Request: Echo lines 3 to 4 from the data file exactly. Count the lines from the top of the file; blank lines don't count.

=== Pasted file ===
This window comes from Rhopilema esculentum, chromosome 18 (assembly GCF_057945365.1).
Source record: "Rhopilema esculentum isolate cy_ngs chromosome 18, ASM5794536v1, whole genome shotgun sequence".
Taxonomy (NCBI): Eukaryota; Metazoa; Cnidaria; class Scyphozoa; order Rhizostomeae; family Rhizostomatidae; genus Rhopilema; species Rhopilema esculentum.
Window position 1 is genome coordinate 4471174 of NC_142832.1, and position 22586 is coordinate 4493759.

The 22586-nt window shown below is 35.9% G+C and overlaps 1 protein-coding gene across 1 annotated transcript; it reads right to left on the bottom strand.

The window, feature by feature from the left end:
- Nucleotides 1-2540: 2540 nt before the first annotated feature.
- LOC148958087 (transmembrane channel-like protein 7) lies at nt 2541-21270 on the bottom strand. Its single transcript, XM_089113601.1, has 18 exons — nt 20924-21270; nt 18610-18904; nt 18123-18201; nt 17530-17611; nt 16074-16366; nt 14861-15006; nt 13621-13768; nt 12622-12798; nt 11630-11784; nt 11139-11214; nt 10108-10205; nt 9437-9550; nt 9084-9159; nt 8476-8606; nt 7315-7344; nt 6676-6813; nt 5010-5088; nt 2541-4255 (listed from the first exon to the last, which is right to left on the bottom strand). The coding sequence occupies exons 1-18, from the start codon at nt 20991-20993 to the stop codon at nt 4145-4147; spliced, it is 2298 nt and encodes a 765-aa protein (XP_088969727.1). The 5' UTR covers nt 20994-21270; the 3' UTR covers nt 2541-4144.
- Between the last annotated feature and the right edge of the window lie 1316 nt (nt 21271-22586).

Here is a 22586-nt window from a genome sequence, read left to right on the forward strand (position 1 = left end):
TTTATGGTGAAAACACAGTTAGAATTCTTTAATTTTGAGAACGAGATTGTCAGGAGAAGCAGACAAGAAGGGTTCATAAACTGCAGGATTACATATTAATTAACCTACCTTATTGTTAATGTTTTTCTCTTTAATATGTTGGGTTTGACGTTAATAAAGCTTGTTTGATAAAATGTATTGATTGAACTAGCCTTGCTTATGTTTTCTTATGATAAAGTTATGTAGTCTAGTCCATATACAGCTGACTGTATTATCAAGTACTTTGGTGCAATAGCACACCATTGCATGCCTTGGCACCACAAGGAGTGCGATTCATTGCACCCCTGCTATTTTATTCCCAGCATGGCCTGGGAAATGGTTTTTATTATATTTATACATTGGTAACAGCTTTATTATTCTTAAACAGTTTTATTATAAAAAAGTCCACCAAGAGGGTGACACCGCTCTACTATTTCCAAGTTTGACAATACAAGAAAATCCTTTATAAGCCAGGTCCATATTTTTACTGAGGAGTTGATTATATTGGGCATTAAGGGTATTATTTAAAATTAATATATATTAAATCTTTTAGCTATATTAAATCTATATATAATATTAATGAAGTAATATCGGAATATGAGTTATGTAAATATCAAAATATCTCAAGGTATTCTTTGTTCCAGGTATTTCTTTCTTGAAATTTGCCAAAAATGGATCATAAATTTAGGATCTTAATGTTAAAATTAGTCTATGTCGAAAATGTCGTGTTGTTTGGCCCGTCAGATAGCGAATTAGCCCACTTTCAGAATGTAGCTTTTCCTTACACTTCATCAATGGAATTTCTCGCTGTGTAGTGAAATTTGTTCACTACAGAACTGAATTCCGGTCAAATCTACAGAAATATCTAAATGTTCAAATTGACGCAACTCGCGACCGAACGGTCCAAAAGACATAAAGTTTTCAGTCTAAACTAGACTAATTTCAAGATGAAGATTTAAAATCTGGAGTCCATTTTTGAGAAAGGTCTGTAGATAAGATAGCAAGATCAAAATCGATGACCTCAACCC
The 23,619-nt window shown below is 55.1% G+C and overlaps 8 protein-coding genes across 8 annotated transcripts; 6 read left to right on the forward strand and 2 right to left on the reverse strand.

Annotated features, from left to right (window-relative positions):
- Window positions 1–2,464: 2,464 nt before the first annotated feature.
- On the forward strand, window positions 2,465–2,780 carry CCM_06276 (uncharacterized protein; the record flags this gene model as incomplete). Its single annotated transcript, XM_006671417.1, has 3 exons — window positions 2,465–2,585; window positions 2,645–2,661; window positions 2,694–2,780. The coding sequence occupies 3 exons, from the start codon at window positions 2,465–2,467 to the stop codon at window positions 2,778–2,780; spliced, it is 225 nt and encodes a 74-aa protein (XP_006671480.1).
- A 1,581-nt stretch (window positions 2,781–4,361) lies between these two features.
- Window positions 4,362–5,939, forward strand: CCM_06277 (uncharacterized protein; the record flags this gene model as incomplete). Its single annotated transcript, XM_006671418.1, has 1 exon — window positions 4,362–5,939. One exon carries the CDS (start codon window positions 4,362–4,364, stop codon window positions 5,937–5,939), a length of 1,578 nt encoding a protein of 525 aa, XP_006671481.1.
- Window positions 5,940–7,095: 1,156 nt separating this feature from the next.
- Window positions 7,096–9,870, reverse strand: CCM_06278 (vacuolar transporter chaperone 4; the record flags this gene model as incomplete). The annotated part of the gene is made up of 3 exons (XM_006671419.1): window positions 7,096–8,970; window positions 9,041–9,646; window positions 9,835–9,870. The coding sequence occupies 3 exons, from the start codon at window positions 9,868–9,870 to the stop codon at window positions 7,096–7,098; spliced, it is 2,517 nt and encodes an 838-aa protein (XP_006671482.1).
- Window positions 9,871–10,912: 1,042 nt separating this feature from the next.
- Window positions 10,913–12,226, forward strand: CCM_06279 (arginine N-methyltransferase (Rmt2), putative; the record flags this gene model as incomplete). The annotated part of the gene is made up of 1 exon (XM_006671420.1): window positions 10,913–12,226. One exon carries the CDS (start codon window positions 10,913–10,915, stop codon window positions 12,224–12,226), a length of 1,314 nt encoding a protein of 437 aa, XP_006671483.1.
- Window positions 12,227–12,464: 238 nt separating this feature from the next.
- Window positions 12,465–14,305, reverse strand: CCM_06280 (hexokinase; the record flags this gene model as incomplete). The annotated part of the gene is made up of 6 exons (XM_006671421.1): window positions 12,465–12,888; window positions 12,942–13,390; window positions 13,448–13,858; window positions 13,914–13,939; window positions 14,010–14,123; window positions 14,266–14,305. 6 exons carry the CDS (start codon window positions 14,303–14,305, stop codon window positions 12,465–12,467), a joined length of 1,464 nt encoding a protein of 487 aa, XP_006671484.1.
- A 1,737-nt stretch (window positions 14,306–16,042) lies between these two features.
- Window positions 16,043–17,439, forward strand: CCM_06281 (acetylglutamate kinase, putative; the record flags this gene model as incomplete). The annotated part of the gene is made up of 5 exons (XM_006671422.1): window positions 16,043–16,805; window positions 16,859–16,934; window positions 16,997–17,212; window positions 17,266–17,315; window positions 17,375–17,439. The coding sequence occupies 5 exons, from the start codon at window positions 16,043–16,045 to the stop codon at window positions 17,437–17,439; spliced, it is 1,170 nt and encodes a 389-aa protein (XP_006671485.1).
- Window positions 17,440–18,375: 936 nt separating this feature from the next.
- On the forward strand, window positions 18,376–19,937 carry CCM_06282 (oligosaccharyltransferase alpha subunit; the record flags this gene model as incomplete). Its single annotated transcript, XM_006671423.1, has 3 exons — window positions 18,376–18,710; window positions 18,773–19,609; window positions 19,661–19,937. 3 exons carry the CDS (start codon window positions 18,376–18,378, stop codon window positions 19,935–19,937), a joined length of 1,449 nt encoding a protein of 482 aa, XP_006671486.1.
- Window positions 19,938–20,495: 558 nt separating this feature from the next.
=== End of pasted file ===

Taxonomy (NCBI): Eukaryota; Metazoa; Cnidaria; class Scyphozoa; order Rhizostomeae; family Rhizostomatidae; genus Rhopilema; species Rhopilema esculentum.
Window position 1 is genome coordinate 4471174 of NC_142832.1, and position 22586 is coordinate 4493759.